Ok… this is hands-down my favorite recipe I have made for the blog so far. I’m not too surprised considering that Swedish Söderblandning tea is probably my favorite tea ever. It’s fruity and flowery, plus the loose leaf version is so pretty to look at…
I was first introduced to this type of tea by a classmate a few months after moving to Stockholm. Well, I should say re-introduced, because I found out later that this was the exact tea that my mormor (grandma) always drank and is a favorite in my family. Then for my birthday, one of my aunts then gave me a tin of Söderblandning from The Tea Centre Stockholm (seriously, the best tea and the cutest tins!) and I have been hooked ever since.
A little background on this type of tea… It is called Söderblandning because it was created on the island of Södermalm in Stockholm. If you didn’t know already, Stockholm city is actually made up of fourteen islands (with more surrounding it in the archipelago). Each area of Stockholm is unique and has its own character, so I thought it’d be fun to share this cookie recipe but also talk about the differences between each area we’ve lived so far and explain why we had to move so many times (3 times in one year is a lot!).
When we first arrived in Stockholm, exhausted, dragging our tubs filled with our belongings and a giant cat-carrier with two cats huddled in the corner, we went straight to our new home on Södermalm. For months before the move, we had been searching online for a place to call our home in Stockholm, using blocket, bostaddirekt, and asking friends/family. We knew it was hard to find a place in Stockholm….but did not anticipate just how hard.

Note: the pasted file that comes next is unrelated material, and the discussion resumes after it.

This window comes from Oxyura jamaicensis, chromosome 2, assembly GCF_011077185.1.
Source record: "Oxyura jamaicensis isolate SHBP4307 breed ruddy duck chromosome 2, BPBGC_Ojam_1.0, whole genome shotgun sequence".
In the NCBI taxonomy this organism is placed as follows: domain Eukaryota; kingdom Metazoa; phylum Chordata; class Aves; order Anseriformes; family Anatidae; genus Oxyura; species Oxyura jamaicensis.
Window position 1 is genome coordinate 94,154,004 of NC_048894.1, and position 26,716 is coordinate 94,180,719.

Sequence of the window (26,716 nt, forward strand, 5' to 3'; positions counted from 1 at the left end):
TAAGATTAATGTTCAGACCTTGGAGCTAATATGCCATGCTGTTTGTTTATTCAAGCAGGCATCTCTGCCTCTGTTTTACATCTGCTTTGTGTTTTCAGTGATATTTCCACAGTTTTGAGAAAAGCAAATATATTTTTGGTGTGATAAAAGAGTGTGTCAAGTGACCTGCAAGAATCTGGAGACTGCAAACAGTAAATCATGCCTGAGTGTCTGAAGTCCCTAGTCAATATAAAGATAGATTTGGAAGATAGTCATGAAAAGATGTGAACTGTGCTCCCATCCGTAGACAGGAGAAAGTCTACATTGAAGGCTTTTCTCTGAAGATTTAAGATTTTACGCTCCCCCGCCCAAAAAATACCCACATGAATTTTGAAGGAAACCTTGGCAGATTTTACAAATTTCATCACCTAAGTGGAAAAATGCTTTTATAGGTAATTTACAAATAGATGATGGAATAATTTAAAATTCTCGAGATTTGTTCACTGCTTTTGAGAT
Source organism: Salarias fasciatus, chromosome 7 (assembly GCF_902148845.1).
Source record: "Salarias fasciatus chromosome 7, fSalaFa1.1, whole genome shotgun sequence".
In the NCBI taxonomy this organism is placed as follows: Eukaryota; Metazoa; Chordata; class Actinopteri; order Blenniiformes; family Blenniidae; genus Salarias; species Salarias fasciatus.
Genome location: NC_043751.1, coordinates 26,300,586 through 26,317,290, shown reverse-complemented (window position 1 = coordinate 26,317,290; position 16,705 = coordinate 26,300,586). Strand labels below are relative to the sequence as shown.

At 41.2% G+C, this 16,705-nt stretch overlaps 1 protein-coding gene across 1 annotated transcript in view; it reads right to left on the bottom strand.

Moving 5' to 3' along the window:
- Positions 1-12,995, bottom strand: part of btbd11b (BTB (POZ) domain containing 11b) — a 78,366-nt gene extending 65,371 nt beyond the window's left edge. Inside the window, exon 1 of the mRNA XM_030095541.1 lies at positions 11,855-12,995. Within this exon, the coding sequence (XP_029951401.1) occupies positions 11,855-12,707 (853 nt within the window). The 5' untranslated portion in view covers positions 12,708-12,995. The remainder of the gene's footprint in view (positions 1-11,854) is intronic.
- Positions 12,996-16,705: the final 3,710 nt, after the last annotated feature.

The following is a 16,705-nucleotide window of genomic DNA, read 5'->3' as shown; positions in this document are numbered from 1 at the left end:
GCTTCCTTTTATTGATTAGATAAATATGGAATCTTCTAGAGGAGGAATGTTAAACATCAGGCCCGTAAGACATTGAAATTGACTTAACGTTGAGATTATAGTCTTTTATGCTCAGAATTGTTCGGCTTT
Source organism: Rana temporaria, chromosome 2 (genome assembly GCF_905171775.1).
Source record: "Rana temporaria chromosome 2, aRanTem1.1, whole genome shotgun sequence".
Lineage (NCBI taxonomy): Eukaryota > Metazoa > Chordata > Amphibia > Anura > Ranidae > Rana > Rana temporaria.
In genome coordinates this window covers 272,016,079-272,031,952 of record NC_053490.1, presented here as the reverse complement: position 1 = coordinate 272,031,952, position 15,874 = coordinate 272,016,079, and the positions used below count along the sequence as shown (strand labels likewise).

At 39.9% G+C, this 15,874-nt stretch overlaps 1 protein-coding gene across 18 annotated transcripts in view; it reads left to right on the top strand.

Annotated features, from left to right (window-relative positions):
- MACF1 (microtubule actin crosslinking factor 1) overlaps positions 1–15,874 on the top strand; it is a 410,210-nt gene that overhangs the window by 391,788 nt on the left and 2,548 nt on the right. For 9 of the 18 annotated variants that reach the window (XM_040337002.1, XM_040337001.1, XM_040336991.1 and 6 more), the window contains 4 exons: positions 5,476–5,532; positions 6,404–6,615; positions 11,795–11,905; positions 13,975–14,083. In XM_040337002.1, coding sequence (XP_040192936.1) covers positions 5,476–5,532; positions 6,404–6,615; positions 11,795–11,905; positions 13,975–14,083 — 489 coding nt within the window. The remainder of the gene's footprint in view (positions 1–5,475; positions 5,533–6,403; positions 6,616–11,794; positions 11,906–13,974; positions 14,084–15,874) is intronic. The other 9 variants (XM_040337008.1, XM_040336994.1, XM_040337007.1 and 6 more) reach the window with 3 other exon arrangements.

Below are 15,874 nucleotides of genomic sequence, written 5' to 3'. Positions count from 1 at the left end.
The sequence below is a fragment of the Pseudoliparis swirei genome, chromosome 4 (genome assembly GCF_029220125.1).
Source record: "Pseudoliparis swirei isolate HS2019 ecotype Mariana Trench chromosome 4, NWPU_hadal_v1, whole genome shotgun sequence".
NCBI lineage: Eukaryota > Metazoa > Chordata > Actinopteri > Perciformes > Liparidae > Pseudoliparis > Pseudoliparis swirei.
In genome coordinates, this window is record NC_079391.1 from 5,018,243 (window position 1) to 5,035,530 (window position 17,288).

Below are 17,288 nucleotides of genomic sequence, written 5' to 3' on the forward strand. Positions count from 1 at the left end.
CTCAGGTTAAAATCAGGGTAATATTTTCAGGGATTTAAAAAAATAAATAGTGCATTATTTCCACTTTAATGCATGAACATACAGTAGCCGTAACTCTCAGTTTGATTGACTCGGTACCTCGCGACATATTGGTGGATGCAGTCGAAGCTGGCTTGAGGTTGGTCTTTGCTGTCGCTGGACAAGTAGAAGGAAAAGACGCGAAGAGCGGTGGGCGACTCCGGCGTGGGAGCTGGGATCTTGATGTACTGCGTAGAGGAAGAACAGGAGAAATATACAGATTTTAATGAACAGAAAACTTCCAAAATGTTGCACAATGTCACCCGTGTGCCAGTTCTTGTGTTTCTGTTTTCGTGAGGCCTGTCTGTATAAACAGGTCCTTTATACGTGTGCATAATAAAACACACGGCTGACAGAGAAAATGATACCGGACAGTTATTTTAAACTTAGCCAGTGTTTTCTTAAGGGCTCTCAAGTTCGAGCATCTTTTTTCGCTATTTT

To understand why it is so hard to find a place to live here, you have to know the system. There are two types of contracts that you can get for an apartment (well three, if you are willing to go “under the table” I suppose)… there is “first hand”, meaning you rent directly from the municipality at a very low cost and can basically live there as long as you want; and “second hand” where you rent from someone who owns the apartment or has a first hand contract, which means it’s WAY more expensive.
“If it’s so much more expensive, why would anyone go for a second-hand contract?” you might ask… well, it is SUPER hard to get a first-hand contract in Stockholm. In order to get one, you need to pay money to be on a waitlist which in Stockholm has an average wait-time of…
Not months… years. In fact, the most popular areas of Stockholm can be even longer, averaging around 13+ years. So basically if you want a first-hand contract you should have signed up like yesterday… or better yet, when you were born. According to this article, the waitlist in Stockholm is 7x longer than it was 15 years ago, and it is estimated it will take 50 years for everyone on the list right now to get an apartment, so…. yup, it’s second-hand contract for us!
So we were pretty happy to find a second-hand apartment on Södermalm. It was small (cozy?), but it was home….or at least it was home for 6 months while our landlord studied abroad in the US (funny, right?). This was an especially lucky find because Södermalm is one of the trendiest areas to live in Stockholm for young people…it has the best restaurants, tons of bars, and a unique vibe about it (think Capitol Hill if you’re from Seattle). It’s also not too far to walk to the Old Town / Gamla Stan, which is the cutest island and area of Stockholm (and we will never, ever, EVER be able to afford to live there or probably will never even know anyone who will ever live there). Although we loved having a plethora of restaurants to choose from on Södermalm, we lived on the busiest street on the island and by the time 6 months was up, we were ready for something quieter.